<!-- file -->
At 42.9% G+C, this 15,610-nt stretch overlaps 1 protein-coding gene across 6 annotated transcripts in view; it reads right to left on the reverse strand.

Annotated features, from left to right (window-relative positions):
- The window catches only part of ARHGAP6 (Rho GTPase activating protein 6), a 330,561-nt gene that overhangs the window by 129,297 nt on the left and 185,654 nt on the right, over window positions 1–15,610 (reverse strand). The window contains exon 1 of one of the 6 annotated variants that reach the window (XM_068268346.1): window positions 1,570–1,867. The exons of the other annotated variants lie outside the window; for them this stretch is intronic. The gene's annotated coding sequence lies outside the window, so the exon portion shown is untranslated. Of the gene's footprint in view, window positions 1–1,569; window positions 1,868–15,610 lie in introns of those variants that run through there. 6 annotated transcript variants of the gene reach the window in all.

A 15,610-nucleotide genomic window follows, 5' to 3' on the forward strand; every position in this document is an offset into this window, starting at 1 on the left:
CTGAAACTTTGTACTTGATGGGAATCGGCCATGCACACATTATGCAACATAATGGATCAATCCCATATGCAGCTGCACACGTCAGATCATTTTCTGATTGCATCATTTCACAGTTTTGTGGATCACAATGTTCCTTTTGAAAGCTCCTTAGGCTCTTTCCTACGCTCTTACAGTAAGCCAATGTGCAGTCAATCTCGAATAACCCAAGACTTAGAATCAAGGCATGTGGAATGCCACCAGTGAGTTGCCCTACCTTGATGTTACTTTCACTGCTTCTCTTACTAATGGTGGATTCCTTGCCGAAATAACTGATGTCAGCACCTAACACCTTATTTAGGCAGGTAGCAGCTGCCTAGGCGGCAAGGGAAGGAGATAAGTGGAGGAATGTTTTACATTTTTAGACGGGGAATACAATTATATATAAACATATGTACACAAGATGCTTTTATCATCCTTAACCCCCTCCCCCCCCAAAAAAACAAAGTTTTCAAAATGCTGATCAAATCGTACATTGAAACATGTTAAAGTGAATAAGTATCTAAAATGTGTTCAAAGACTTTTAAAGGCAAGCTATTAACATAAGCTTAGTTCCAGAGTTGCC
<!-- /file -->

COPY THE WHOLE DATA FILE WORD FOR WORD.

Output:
At 42.9% G+C, this 15,610-nt stretch overlaps 1 protein-coding gene across 6 annotated transcripts in view; it reads right to left on the reverse strand.

Annotated features, from left to right (window-relative positions):
- The window catches only part of ARHGAP6 (Rho GTPase activating protein 6), a 330,561-nt gene that overhangs the window by 129,297 nt on the left and 185,654 nt on the right, over window positions 1–15,610 (reverse strand). The window contains exon 1 of one of the 6 annotated variants that reach the window (XM_068268346.1): window positions 1,570–1,867. The exons of the other annotated variants lie outside the window; for them this stretch is intronic. The gene's annotated coding sequence lies outside the window, so the exon portion shown is untranslated. Of the gene's footprint in view, window positions 1–1,569; window positions 1,868–15,610 lie in introns of those variants that run through there. 6 annotated transcript variants of the gene reach the window in all.

A 15,610-nucleotide genomic window follows, 5' to 3' on the forward strand; every position in this document is an offset into this window, starting at 1 on the left:
CTGAAACTTTGTACTTGATGGGAATCGGCCATGCACACATTATGCAACATAATGGATCAATCCCATATGCAGCTGCACACGTCAGATCATTTTCTGATTGCATCATTTCACAGTTTTGTGGATCACAATGTTCCTTTTGAAAGCTCCTTAGGCTCTTTCCTACGCTCTTACAGTAAGCCAATGTGCAGTCAATCTCGAATAACCCAAGACTTAGAATCAAGGCATGTGGAATGCCACCAGTGAGTTGCCCTACCTTGATGTTACTTTCACTGCTTCTCTTACTAATGGTGGATTCCTTGCCGAAATAACTGATGTCAGCACCTAACACCTTATTTAGGCAGGTAGCAGCTGCCTAGGCGGCAAGGGAAGGAGATAAGTGGAGGAATGTTTTACATTTTTAGACGGGGAATACAATTATATATAAACATATGTACACAAGATGCTTTTATCATCCTTAACCCCCTCCCCCCCCAAAAAAACAAAGTTTTCAAAATGCTGATCAAATCGTACATTGAAACATGTTAAAGTGAATAAGTATCTAAAATGTGTTCAAAGACTTTTAAAGGCAAGCTATTAACATAAGCTTAGTTCCAGAGTTGCC